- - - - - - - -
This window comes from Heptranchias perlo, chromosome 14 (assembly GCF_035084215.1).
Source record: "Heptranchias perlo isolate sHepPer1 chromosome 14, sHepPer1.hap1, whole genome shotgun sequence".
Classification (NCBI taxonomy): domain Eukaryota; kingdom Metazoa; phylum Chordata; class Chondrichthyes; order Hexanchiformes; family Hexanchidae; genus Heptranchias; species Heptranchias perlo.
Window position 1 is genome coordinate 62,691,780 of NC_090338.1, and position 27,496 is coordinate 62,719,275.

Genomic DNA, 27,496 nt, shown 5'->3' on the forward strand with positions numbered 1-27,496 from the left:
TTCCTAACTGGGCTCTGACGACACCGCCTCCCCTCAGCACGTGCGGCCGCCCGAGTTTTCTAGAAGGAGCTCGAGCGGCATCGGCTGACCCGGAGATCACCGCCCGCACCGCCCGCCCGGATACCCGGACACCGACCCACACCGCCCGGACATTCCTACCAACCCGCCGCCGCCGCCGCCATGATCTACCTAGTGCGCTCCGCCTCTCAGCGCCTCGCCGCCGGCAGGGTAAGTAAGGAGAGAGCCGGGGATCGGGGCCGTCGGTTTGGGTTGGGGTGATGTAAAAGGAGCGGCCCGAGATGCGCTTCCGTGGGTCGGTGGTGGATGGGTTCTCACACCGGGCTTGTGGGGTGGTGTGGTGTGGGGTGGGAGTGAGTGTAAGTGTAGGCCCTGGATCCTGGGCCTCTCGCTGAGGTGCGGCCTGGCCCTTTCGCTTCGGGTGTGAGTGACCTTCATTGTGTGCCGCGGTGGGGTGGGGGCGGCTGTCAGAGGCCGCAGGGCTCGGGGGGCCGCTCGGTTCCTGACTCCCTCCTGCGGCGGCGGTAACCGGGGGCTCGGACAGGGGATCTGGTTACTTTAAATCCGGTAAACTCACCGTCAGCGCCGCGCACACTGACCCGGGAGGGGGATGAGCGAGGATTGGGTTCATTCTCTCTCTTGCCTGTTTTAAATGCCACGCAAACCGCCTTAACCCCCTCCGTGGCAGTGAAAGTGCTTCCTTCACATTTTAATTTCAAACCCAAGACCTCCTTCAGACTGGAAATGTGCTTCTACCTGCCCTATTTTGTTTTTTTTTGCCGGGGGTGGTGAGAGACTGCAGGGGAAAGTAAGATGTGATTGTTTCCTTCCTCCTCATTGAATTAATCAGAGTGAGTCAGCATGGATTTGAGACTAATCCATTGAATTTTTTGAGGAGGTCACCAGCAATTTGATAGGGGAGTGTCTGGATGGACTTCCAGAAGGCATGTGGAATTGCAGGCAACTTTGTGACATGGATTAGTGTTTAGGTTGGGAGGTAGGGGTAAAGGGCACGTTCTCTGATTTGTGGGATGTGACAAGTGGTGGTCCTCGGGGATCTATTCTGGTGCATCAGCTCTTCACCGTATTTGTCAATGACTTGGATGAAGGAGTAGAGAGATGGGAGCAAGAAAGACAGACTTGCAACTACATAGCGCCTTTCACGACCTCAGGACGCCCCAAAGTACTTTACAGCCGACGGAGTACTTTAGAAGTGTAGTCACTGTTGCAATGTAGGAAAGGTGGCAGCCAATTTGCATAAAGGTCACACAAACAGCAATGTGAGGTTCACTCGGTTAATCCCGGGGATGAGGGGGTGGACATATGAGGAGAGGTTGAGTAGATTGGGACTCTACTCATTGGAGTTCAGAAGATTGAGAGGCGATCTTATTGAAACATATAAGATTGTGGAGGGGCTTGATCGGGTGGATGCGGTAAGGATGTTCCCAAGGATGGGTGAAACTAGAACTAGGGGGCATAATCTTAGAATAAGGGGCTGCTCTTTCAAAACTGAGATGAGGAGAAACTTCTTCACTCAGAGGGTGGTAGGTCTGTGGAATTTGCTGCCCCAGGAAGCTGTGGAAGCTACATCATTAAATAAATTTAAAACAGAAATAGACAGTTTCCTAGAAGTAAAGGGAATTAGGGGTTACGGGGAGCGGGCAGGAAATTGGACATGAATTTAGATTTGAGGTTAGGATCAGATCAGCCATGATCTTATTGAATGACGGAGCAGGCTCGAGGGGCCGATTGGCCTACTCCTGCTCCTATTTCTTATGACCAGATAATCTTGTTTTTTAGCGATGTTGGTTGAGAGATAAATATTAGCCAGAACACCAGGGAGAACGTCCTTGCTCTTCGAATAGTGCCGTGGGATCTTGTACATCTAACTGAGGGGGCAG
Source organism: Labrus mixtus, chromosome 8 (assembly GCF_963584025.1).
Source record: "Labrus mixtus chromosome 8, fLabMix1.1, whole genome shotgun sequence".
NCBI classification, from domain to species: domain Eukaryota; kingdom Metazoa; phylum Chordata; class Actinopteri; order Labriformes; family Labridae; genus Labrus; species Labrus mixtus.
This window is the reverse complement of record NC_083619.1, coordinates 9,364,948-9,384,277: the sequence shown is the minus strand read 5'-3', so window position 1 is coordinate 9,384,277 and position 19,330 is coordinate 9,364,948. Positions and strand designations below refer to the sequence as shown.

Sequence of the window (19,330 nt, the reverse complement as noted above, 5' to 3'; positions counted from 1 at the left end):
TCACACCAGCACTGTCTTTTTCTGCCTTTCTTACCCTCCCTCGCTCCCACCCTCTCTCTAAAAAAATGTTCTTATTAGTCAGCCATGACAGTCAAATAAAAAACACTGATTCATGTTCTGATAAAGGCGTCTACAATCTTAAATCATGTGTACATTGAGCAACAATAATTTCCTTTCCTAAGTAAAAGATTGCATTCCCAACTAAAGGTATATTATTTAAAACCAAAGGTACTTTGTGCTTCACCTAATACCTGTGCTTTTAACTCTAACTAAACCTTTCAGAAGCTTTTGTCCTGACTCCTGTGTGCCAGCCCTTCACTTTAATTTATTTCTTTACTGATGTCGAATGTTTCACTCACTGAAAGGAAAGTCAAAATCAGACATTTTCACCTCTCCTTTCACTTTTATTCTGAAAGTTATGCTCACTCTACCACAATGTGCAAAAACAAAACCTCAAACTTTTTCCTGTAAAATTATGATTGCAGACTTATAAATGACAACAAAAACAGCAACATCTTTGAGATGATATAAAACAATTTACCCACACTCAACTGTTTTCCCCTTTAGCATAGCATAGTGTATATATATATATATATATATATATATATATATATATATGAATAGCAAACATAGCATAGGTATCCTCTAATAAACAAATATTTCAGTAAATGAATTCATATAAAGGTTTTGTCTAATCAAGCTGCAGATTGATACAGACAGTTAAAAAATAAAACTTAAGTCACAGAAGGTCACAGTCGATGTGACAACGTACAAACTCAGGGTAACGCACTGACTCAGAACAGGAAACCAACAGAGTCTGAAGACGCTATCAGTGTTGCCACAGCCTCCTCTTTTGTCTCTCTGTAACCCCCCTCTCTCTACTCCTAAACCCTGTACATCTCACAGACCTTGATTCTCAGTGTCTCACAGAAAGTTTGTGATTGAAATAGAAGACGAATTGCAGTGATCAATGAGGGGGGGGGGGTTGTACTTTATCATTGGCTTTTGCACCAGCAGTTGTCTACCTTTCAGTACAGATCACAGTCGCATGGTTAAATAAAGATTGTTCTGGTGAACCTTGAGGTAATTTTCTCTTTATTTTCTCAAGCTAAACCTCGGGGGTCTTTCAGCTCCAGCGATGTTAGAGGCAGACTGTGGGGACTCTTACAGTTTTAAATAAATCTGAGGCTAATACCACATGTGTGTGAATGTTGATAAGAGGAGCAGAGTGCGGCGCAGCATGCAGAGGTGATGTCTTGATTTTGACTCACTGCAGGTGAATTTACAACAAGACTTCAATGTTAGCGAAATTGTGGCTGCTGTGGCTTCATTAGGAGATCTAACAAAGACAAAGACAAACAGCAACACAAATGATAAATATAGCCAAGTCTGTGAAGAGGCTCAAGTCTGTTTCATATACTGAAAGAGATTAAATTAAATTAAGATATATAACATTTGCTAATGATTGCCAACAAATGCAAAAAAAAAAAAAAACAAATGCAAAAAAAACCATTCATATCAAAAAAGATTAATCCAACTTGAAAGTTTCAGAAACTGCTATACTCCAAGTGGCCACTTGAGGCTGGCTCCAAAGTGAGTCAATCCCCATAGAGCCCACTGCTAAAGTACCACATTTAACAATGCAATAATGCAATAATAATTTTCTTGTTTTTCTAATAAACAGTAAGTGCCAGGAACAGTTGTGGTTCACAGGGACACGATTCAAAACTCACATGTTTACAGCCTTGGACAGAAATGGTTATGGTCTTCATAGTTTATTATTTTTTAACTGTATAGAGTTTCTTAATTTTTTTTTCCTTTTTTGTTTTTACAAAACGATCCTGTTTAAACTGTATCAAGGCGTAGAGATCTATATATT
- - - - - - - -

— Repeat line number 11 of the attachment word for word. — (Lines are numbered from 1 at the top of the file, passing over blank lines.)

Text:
Sequence of the window (19,330 nt, the reverse complement as noted above, 5' to 3'; positions counted from 1 at the left end):